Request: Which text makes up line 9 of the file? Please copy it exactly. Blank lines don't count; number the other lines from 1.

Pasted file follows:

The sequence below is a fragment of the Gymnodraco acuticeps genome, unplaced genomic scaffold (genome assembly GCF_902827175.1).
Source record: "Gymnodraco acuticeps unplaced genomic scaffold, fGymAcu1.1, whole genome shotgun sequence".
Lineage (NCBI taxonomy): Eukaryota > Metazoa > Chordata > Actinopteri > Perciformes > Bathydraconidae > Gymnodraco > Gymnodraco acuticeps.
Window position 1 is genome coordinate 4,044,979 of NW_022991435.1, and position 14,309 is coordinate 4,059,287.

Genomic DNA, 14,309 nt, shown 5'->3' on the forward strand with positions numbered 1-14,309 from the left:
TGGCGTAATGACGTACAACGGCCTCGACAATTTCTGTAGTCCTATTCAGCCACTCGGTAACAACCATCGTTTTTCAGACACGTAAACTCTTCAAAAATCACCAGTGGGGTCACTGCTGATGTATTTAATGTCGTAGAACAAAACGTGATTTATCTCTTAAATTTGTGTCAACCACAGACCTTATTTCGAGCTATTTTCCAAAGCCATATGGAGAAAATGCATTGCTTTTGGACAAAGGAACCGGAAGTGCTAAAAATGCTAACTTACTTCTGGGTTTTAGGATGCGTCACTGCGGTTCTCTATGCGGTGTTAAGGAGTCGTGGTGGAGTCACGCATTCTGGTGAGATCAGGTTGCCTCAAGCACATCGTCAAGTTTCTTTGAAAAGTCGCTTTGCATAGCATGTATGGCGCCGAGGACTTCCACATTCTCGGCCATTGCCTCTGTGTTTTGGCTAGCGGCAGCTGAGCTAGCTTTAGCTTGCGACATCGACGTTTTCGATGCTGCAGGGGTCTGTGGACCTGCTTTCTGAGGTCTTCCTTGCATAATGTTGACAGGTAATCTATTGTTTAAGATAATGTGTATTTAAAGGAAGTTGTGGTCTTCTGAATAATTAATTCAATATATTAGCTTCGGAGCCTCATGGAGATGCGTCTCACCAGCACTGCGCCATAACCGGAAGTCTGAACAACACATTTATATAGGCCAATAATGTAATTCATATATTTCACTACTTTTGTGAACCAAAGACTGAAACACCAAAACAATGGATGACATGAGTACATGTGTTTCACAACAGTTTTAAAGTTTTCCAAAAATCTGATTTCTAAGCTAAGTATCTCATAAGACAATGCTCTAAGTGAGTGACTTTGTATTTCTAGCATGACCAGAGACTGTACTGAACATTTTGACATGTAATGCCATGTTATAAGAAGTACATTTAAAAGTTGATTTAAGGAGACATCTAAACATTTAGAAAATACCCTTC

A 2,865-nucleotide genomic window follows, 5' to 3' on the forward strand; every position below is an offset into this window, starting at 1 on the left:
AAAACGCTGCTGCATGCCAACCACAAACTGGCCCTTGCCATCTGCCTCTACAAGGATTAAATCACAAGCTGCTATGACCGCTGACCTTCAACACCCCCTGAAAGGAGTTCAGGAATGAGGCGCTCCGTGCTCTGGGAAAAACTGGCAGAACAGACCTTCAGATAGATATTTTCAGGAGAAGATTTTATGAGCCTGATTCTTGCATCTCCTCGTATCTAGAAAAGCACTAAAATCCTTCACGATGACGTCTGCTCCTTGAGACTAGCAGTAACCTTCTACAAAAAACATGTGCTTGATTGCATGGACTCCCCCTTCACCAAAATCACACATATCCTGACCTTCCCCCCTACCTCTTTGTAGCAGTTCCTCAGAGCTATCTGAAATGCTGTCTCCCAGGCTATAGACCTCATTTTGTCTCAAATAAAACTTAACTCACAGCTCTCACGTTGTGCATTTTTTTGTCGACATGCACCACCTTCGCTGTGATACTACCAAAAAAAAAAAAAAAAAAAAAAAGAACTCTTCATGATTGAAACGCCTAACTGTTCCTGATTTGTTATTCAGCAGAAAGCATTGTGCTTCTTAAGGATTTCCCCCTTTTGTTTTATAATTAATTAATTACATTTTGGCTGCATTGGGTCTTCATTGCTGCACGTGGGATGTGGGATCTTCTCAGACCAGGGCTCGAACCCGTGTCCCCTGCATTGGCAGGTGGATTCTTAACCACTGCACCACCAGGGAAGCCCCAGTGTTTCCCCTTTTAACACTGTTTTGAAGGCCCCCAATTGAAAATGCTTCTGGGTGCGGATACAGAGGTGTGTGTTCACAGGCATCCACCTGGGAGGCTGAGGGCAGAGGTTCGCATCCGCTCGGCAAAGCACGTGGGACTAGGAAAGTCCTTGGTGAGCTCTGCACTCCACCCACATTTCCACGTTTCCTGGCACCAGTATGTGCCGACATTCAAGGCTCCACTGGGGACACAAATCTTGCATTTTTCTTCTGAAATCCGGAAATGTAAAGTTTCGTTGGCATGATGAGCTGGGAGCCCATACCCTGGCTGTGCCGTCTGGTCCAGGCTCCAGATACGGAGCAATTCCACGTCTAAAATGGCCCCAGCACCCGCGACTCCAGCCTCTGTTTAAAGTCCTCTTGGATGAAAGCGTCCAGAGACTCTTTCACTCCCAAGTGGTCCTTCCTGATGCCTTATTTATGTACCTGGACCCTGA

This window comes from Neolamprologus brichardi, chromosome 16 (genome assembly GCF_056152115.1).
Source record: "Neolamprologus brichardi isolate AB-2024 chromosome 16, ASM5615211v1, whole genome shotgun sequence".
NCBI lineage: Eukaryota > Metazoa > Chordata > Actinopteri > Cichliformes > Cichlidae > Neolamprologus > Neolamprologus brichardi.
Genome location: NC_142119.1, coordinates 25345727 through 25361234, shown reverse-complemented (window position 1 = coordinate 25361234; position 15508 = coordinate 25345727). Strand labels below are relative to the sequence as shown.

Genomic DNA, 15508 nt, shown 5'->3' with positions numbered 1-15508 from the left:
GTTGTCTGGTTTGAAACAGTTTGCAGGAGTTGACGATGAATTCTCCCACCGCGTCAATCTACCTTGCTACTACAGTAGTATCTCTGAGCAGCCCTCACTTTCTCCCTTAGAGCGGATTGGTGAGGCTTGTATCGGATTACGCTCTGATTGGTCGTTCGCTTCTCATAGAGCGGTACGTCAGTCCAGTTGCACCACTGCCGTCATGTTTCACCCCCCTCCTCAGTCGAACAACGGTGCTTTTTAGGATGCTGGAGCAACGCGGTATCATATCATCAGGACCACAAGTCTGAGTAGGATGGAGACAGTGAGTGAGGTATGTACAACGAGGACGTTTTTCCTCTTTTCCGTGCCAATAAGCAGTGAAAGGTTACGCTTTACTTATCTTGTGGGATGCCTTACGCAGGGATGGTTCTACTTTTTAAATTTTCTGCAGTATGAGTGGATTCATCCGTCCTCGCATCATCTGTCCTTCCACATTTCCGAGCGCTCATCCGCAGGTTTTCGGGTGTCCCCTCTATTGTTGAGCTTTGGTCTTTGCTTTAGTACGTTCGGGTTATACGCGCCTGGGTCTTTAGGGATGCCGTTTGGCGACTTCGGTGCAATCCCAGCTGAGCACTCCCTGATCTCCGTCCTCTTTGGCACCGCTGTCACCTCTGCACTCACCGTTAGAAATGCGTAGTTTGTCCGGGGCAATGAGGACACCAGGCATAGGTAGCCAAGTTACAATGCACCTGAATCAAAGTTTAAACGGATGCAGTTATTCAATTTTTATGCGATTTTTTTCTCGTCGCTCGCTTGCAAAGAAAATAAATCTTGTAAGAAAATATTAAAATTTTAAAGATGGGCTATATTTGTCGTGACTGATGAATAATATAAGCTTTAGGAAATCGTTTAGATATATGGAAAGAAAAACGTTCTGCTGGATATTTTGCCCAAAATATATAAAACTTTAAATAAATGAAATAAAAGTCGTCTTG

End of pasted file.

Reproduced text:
This window comes from Neolamprologus brichardi, chromosome 16 (genome assembly GCF_056152115.1).